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Publication numberUS7398722 B1
Publication typeGrant
Application numberUS 11/733,237
Publication dateJul 15, 2008
Filing dateApr 10, 2007
Priority dateApr 10, 2007
Fee statusPaid
Publication number11733237, 733237, US 7398722 B1, US 7398722B1, US-B1-7398722, US7398722 B1, US7398722B1
InventorsJames R. Sims, Jr.
Original AssigneeThe United States Of America As Represented By The United States Department Of Energy
Export CitationBiBTeX, EndNote, RefMan
External Links: USPTO, USPTO Assignment, Espacenet
Multiple pole electromagnetic propulsion system with separated ballistic guidance and electrical current contact surfaces
US 7398722 B1
Abstract
An electromagnetic propulsion system is disclosed having separate rails for ballistic guidance and for carrying current. In this system, one or more pairs of ballistic guidance rails are provided, with each ballistic guidance rail having a pair of current carrying rails joined to it to form a combined rail. Each combined rail is separated electrically from adjacent combined rails by electrically insulating blocks. Each of the current carrying rails in a given combined rail pair have the same electrical polarity, and the polarities alternate between adjacent combined rails. Armatures contact current carrying rails to complete the circuit to generate the accelerating Lorentz force on the armatures. Bore riders on the sabot and/or projectile are in contact with the ballistic guide rails. Separation of the current carrying and ballistic guidance functions increases resistance of the system to rail movement and bending, as well as reduced wear/damage to the rails. In further embodiments, a circumferential over wrap providing compressive force on the rails further increases resistance of the system to rail movement and bending.
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Claims(20)
1. An electromagnetic propulsion system for use with an electrical power source to propel a projectile component, the propulsion system comprising:
a) at least one pair of generally parallel ballistic guidance rails, spaced circumferentially apart from each other;
b) a pair of current carrying rails joined to each ballistic guidance rail to form a combined rail, and aligned generally parallel to the ballistic guidance rail that they are joined to, with the current carrying rails connected to said power supply and wired in series electrically so that, both current carrying rails for a given ballistic guidance rail have the same electrical polarity, and each pair of current carrying rails alternate in electric polarity with the adjacent pair of current carrying rails,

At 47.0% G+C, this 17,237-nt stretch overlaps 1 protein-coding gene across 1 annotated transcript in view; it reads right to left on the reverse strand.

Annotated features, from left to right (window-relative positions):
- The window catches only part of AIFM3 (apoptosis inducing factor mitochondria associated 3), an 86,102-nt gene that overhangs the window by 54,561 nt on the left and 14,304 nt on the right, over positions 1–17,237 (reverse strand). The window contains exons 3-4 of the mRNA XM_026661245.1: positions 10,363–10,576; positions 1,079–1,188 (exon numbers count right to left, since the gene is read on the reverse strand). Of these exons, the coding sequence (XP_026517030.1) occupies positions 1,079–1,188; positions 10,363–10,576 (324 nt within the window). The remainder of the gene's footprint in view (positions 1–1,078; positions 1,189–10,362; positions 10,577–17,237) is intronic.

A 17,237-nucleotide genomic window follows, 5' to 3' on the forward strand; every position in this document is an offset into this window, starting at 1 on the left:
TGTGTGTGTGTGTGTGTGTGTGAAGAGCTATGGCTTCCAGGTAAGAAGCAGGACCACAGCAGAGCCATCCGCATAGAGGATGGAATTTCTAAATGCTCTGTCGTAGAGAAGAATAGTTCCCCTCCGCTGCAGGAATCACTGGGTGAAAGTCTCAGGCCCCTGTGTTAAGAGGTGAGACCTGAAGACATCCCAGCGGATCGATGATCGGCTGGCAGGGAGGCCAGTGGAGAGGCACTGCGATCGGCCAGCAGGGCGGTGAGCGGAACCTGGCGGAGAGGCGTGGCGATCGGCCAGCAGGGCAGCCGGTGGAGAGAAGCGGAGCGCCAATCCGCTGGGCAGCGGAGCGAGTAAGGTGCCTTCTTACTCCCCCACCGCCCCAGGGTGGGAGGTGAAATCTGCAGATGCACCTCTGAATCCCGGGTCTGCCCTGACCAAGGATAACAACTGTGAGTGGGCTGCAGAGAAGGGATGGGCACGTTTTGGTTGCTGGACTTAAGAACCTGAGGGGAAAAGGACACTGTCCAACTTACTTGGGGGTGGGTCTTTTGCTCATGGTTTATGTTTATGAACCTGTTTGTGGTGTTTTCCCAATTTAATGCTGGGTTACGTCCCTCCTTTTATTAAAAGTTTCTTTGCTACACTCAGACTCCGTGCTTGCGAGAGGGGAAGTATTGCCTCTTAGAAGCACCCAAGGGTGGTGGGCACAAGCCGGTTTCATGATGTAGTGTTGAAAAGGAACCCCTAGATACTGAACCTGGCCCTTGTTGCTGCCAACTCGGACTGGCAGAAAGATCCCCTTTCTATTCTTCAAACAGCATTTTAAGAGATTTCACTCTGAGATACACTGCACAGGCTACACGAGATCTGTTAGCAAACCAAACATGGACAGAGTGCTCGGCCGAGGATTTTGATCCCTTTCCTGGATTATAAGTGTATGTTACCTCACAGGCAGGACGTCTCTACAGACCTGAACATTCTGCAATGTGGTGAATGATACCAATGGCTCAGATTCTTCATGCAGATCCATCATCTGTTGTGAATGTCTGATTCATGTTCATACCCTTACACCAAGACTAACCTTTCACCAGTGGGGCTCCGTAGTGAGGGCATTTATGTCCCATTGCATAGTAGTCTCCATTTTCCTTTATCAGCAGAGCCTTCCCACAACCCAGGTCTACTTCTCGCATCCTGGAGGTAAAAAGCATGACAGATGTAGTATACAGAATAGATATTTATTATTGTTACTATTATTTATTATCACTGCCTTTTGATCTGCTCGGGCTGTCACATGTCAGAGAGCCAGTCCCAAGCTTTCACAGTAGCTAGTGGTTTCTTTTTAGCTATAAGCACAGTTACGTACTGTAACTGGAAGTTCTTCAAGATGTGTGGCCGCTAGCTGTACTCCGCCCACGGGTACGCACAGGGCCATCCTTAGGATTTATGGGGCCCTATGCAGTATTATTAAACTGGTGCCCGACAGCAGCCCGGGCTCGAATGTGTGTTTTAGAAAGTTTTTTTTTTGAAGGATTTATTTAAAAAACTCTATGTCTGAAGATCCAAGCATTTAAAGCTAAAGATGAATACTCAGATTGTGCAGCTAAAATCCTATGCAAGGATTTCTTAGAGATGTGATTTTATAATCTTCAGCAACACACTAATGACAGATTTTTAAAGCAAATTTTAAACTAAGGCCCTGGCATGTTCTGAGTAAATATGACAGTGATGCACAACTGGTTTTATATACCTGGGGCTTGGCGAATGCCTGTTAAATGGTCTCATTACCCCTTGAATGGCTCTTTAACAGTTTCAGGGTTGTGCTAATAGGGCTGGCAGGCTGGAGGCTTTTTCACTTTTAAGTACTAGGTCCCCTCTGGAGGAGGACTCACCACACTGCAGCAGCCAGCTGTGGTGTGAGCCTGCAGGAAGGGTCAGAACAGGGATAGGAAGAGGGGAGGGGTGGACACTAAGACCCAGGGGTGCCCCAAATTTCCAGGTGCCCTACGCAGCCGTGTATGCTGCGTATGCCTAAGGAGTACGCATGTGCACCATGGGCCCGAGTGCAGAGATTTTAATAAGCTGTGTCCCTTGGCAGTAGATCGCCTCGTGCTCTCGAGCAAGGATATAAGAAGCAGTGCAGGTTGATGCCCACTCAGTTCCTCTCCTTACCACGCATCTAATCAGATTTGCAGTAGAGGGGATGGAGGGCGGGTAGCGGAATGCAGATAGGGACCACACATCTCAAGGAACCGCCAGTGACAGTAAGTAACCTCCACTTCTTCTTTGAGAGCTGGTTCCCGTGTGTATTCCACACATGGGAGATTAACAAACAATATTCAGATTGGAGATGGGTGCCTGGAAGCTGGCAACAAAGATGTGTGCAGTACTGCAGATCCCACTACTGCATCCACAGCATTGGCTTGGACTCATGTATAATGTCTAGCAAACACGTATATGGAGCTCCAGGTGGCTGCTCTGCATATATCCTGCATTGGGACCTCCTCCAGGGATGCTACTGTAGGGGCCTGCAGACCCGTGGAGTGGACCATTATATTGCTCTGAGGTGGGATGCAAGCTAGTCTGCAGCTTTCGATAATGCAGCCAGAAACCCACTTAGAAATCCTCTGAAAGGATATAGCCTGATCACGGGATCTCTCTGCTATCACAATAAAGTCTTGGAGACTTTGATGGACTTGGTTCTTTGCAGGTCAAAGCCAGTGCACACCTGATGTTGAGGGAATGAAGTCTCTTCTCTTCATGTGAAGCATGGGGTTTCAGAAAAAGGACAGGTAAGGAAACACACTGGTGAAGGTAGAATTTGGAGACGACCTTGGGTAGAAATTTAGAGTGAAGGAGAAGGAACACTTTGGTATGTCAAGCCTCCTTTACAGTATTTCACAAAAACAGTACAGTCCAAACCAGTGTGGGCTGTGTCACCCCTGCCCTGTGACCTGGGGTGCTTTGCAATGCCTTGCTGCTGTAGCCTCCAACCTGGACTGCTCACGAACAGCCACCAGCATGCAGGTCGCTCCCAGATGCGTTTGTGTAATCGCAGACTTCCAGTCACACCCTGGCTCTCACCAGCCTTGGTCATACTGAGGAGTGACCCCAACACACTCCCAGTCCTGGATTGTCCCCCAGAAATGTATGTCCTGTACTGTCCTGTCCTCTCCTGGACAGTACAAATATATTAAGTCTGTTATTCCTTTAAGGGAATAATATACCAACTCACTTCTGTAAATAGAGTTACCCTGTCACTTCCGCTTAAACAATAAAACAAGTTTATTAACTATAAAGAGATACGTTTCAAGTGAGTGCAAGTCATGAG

c) an electrically insulating block disposed in the circumferential spaces between every two adjacent combined rails, said combined rails and electrically insulating blocks in total defining an interior bore space within which said projectile component is disposed;
d) wherein said projectile component comprises a projectile and two or more armatures, with an armature disposed in each circumferential space defined by each said electrically insulating block and its two adjacent combined rails, each said armature making contact with a positive polarity current carrying rail and a negative polarity current carrying rail, thereby completing the electric circuit and allowing current to flow in said armatures and current carrying rails, said flowing current generating a magnetic field around each current carrying rail which creates a Lorentz force that acts on said armatures propelling said armatures in a direction parallel to said current carrying rails; and
e) wherein said armatures interact with said projectile wherein propulsion of said armatures causes said projectile to be propelled as well.
2. The electromagnetic propulsion system according to claim 1 wherein:
said projectile component comprises said armatures being joined to a sabot, which in turn is joined to said projectile.